Investment Markets Overview — W/E 13th January 2017

“Big Mac Index”…. Is a measure of purchasing power parity between two currencies, published by The Economist magazine, which in theory tests an exchange rate based on the price of a “big mac hamburger,” sold across different countries. It was introduced in 1986 and is obtained by dividing the price of a Big Mac in one country (in its currency) by the price of a Big Mac in another country (in its currency). This value is then compared with the actual exchange rate; if it is lower, then the first currency is under-valued (according to PPP theory) compared with the second, and conversely, if it is higher, then the first currency is over-valued. As an example, a big mac in America was priced at $5.06 this week, according to the magazine, whilst in the UK it was $3.73, giving an exchange rate of $1.36 rounded versus the spot rate of about 1.22. Thus in theory the Dollar is overvalued, or the British pound is undervalued OR maybe it’s a bit of both? Either way, there will be a lot more comment on currencies this year, as it is there and within the bond markets that the credit fault lines are growing and is why has been introduced.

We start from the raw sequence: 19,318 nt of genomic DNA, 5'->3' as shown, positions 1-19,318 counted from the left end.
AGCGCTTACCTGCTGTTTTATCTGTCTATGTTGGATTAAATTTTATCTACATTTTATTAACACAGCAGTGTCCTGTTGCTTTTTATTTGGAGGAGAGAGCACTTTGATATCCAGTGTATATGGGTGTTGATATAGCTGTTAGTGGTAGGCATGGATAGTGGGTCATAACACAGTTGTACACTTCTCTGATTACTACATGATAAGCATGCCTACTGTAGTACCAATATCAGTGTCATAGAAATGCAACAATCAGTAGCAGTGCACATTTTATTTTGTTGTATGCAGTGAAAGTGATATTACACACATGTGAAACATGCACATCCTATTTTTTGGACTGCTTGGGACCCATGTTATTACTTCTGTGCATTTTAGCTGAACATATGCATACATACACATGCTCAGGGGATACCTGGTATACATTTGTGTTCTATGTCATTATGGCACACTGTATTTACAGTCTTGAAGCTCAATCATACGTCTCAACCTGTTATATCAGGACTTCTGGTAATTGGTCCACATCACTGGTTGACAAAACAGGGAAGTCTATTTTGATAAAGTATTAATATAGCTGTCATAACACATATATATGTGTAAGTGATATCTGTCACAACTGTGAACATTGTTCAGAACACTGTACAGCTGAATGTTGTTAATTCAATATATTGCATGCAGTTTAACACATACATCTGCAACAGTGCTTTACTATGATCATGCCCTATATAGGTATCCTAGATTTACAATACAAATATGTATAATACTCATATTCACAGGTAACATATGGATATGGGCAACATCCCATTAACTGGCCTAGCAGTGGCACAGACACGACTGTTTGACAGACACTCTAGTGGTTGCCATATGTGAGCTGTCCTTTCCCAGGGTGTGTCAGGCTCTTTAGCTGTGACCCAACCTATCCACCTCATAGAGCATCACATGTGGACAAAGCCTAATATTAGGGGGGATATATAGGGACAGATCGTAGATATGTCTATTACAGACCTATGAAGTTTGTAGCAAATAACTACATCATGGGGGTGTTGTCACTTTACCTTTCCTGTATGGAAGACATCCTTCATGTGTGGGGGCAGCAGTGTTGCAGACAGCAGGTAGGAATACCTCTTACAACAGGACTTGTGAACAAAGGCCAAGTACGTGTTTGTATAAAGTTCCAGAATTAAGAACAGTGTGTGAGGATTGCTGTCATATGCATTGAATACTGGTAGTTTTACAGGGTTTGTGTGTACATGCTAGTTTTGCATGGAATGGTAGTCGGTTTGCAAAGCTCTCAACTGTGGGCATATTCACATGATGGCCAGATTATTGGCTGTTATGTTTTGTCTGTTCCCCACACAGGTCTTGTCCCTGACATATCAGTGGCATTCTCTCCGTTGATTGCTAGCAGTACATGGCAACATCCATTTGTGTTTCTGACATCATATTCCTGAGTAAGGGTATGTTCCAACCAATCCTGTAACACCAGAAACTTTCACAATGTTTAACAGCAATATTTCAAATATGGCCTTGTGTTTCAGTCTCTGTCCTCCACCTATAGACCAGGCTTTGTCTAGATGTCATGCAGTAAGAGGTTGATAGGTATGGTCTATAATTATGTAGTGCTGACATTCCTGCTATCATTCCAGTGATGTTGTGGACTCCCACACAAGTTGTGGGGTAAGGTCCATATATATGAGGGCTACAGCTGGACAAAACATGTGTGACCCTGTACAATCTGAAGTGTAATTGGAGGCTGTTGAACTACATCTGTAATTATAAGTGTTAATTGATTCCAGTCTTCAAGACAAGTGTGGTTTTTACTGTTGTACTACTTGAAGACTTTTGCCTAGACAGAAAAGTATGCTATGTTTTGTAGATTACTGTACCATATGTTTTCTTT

There was certainly some clarity on just what “the Donald” thinks of the press and the intelligence services, or should one say parts of it, plus a far more transparent attitude towards geo-political affairs, trade and for business in general. For students of the markets, last week it was autos and this week big pharma:


Subscribe to the Full Investment Markets Overview Newsletter which contains the following:-

Additional Commentaries:
•US economic data . . .
•Euro-Zone . . .
•The UK . . .
•Out East . . .
•The $US index . . .
•Within the commodities complex . . .
•Economic data due next week includes . . .

 Returning to the “Big Mac Theme,” whilst Burgernomics was never intended as a precise gauge of currency exchange rates, due to factors such as labour costs in each country, the McDonalds restaurant chain can provide  ……

1.  Indices Weekly
2. US Consumer Credit V US Business and Consumer Confidence
3. UK  Retail Sales V UK Ave Wage Growth
4. China GDP V China Copper Consumption & Copper Price
5. Commodities Weekly


13 Indices, 11 columns of detailed information, for accurate analysis

       “Trump is proud of his Scots ancestry, so perhaps we should call him the Big Mc”

Click Here to view Details of the full version of this Newsletter which includes full text and detailed



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